Weekend music reviews: Vermont classical musicians prove themselvesBy Jim Lowe
Over the weekend, three classical music concerts proved that Vermont is home to some first-rate performing artists.
Friday in Northfield, Cabot pianist Diane Huling showcased her virtuosity as well as Norwich University’s Steinway concert piano. Saturday brought Vermont Symphony Orchestra violinist Sofia Hirsch and cellist John Dunlop together with Northfield violist Elizabeth Reid and pianist Alison Cerutti in deeply rewarding performances of masterpieces by Mozart and Brahms. And Sunday at Middlebury College, cellist Dieuwke Davydov and pianist Diana Fanning, after 30 years of playing together, proved they are still superb performers.
Sadly, only the Middlebury concert was well attended. In fact the Mahaney Arts Center concert hall was packed with enthusiastic fans of the duo. Attendance at classical music events ranges from a loyal few to sellout crowds, often unpredictably. But all of these weekend concerts were met with unchecked enthusiasm.
Huling, one of Vermont’s finest concert pianists, is a bona fide romantic. As such, she delivered the pathos as well as the grandeur of two great works of Frederic Chopin. That meant she accentuated the lyricism of both the Polonaise in A-flat Major and Ballade No. 1 in g minor with a natural expressiveness. At the same time she plied the works’ substantial architecture, delivering their deepest emotions.
Norwich University’s White Chapel has been home for a year now to a 7-foot Steinway grand piano that, in Huling’s capable hands, sounded more like a 9-foot concert grand. From the grand virtuosity of Franz Liszt’s “Un Sospiro (A Sigh),” from Three Concert Etudes, to the subtle colors of Chopin’s gloriously lyrical “Harp” Etude (Opus 25, No. 1), Huling showcased the broad possibilities of the instrument.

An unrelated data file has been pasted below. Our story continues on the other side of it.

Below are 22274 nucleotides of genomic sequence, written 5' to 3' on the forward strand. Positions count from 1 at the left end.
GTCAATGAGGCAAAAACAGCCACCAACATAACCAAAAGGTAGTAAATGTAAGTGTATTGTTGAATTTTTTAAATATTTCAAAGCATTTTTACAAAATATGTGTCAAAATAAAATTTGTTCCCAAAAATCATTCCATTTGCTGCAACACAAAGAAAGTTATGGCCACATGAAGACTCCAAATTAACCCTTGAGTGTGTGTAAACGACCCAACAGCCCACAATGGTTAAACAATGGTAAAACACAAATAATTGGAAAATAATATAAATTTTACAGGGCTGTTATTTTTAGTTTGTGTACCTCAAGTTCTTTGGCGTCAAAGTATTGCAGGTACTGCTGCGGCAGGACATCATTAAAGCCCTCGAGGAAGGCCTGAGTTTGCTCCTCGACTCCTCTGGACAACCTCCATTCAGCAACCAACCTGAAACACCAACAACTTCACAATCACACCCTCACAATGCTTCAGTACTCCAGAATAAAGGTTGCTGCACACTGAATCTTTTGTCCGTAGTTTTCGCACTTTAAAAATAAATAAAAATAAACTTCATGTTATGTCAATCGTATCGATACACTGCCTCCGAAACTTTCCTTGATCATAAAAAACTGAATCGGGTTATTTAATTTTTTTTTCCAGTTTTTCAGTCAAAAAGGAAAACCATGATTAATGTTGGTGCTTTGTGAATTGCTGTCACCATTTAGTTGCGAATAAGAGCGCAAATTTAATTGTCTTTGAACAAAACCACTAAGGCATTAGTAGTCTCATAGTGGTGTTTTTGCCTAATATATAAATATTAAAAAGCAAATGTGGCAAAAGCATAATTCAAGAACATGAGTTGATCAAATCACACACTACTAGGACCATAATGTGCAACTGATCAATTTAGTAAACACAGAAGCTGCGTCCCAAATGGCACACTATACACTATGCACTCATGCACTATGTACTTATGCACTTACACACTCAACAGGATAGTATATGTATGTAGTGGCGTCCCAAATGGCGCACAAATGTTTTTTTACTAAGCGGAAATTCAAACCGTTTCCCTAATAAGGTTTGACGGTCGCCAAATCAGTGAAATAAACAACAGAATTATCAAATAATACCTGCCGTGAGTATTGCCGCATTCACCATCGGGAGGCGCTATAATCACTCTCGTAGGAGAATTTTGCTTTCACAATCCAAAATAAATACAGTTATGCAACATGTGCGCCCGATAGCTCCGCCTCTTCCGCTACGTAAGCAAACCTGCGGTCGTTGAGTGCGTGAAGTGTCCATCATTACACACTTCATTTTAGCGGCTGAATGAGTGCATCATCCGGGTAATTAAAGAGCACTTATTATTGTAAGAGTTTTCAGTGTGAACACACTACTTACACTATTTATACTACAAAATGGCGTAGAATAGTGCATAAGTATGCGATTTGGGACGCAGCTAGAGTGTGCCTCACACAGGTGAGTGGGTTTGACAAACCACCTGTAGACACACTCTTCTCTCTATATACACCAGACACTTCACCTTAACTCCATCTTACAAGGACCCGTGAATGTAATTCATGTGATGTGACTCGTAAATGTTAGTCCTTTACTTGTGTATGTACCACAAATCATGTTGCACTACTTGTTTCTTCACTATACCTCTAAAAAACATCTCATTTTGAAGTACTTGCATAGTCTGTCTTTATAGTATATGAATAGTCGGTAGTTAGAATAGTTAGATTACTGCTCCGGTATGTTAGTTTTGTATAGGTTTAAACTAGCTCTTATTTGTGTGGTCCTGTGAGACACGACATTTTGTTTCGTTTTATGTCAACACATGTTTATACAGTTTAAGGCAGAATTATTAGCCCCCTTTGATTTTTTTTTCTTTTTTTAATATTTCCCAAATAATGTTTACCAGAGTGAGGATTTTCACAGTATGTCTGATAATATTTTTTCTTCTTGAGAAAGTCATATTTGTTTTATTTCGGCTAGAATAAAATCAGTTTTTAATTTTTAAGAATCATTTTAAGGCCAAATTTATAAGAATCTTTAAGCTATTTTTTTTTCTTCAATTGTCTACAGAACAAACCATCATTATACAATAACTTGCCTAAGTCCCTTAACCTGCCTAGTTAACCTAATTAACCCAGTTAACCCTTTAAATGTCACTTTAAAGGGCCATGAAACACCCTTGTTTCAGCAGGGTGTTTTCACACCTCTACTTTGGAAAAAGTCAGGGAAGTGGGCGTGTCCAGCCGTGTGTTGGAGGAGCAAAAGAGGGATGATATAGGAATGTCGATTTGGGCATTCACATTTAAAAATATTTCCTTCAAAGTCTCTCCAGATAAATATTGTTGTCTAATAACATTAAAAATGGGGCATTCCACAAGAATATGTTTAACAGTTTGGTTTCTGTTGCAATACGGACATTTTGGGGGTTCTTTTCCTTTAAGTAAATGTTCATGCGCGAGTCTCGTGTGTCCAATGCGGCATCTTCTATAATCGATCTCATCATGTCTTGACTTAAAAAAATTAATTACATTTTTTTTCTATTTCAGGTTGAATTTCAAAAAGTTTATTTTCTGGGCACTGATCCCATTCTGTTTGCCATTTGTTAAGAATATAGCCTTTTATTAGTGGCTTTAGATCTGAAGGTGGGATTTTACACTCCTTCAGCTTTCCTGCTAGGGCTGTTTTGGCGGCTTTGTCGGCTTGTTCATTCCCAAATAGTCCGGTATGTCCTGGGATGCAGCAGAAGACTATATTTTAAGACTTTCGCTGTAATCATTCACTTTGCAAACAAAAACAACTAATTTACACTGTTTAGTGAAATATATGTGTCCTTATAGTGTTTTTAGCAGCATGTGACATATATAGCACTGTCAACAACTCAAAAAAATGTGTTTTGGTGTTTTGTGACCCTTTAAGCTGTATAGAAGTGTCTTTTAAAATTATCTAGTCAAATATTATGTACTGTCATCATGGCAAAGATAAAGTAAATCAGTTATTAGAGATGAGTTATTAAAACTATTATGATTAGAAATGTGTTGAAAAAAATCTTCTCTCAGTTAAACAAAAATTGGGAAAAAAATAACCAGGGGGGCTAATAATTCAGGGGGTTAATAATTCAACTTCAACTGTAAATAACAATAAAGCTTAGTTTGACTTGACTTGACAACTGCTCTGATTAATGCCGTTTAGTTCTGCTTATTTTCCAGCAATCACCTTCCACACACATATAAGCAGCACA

Coloring was showcased even more in Huling’s articulate and expressive performance of Claude Debussy’s Impressionist “Poissin d’or (Goldfish)” from “Images,” Book II. In this odd program, largely of short virtuoso pieces, she also delivered potent performances of pieces by Busoni, Amy Beach and Frank Bridge.
Three of the four players at Saturday’s Barre Opera House concert are native Vermonters, more evidence that this state is creating and retaining first-rate musicians. Only Reid, the violist, moved from her native Toronto to Northfield, where her husband is a professor at Norwich University. Their concert is the second in a new Barre Opera House series introducing outstanding Vermont performers.
The major work was Brahms’ grand and virtuosic Piano Quartet in g minor, Opus 25. Cerutti, Hirsch, Reid and Dunlop played with unbridled passion, excellent musical taste, and real comfort with one another. Particularly the slow movement, Andante con moto, allowed for personal expressiveness which all three delivered warmly, followed by the wonderfully exciting Rondo alla Zingarese (Hungarian Rondo).
Although not quite as comfortable as the Brahms, Mozart’s sublime Piano Quartet in E-flat Major, K. 493, received an elegant, sensitive and expressive performance. The piano has the major part, and Cerutti played with flair as well as the necessary discipline — as, indeed, all did. “Bucolics,” by Witold Lutoslawski for viola and cello, though marred by some intonation issues, was played with spirit and proved intriguing.
Sunday it became immediately clear that Davydov and Fanning are stars in Middlebury. The enthusiasm was palpable even before they started playing. Fortunately, their playing fully justified it.
It was Mendelssohn’s D Major Sonata, Opus 58, that really showcased the duo. With no fuss, the two delivered the grand passion of the opening Allegro assai vivace; the light rhythmic drive of the scherzo, Allegretto scherzando; the personal expressiveness of the Adagio; and the light but exciting drive of the Molto allegro e vivace.
Much the same could be said of Beethoven’s A Major Sonata, Opus 69, except here they employed a much more Classical approach. Particularly in the sublime Adagio cantabile, opening the final movement, the two remained rhythmically restrained, allowing the music to speak for itself. The result was beautiful and touching.
Couperin’s “Pieces en concert,” through a bit reserved in the slow movements, proved spirited in the faster ones, and sensitive and expressive throughout. Fanning also performed three selections from Janacek’s “On an Overgrown Path” that proved both exotic and intriguing.
Compared to some, Davydov and Fanning are on the restrained side. However, their expressiveness takes on a winning intimate quality that communicates deeply their joy of making music together. These are first-rate musicians who deliver expert performances.
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